WASHINGTON — The U.S. Senate approved a bill, 64-34, that would suspend the nation's borrowing authority through May 18. The measure, already approved by the House, will be sent to President Obama, who has pledged to sign it into law.
The short-term extension of the $16.4 trillion debt ceiling would ensure the United States would not default on its legal obligations and buy Congress more time to negotiate on upcoming budget fights.
The Bipartisan Policy Center estimates the amount of the debt limit increase will be about $450 billion.
The bill, initiated by House Republicans, also includes a provision that would require the House and Senate to pass a federal budget in their respective chamber by April 15 or lawmakers' salaries would be held in escrow until a budget is passed or the Congress ends in two years. The "no budget, no pay" provision has bipartisan support, although Senate Majority Leader Harry Reid, D-Nev., has dismissed it as a "gimmick."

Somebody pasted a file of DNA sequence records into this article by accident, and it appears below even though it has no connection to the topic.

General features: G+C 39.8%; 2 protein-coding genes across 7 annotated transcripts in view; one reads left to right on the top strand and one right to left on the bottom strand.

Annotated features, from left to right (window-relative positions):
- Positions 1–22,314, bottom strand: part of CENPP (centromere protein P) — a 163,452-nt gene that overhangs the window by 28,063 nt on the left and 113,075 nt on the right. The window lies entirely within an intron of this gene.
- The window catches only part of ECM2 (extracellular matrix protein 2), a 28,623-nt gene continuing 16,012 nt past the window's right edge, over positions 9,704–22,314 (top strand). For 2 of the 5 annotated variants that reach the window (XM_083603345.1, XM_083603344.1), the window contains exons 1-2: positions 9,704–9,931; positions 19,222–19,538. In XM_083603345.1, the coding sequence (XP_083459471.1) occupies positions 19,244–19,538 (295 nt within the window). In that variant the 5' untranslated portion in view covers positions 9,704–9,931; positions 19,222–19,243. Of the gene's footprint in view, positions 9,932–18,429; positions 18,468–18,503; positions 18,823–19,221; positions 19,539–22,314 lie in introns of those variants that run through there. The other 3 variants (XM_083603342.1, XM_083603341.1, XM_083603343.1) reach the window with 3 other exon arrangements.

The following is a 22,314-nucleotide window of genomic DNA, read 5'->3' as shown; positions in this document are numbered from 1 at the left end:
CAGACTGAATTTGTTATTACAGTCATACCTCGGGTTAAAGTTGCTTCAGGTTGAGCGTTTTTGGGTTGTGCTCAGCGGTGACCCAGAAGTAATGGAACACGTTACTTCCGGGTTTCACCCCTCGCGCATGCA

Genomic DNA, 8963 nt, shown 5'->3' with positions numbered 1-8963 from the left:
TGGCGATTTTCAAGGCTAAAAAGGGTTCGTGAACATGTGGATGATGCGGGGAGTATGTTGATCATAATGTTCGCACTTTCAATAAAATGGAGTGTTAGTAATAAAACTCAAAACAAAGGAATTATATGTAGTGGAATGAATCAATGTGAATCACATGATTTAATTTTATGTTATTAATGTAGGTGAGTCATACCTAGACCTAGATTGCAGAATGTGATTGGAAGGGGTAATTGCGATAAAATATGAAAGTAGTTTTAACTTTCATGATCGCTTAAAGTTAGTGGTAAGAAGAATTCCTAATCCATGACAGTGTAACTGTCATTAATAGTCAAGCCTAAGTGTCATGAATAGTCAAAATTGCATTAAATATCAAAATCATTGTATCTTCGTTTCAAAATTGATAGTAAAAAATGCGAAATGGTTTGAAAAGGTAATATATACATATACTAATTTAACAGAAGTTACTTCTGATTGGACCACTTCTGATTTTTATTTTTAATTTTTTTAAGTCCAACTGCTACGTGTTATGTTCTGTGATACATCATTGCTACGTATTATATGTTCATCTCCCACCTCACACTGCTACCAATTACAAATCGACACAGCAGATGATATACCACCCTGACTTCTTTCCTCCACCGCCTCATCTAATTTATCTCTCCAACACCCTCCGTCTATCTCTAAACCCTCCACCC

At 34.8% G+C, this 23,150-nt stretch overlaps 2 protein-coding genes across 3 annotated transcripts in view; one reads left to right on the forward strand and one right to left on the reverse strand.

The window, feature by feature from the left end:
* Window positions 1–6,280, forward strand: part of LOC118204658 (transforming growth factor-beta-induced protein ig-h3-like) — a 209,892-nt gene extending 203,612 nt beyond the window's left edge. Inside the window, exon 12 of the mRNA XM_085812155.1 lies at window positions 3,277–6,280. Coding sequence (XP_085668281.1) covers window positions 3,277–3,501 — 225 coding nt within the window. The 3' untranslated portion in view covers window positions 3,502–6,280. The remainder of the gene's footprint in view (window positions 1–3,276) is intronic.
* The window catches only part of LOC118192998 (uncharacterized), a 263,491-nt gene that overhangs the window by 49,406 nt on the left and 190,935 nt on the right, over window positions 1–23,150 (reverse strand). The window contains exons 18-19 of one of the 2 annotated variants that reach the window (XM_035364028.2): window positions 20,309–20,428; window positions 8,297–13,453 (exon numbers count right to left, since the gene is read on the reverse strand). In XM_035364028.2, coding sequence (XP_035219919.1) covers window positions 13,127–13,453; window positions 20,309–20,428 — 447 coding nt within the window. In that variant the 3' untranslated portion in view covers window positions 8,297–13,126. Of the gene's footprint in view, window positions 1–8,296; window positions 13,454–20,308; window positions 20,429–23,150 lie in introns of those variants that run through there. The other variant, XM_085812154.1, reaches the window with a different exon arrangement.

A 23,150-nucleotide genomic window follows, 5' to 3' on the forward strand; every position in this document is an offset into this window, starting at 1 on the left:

Congress faces two additional deadlines. On March 1, across-the-board spending cuts affecting defense and social programs kick in after a two-month delay agreed to in the year-end "fiscal cliff" deal. On March 27, the funding for the government will run out, raising the risk of another shutdown fight.
Congress is preparing for the annual budget process. House Budget Committee Chairman Paul Ryan, R-Wis., has pledged a blueprint that will balance the budget in 10 years. Senate Budget Committee Chairwoman Patty Murray, D-Wash., has pledged the Senate will pass a budget this year — the first since 2009.
Susan Davis writes for USA TODAY.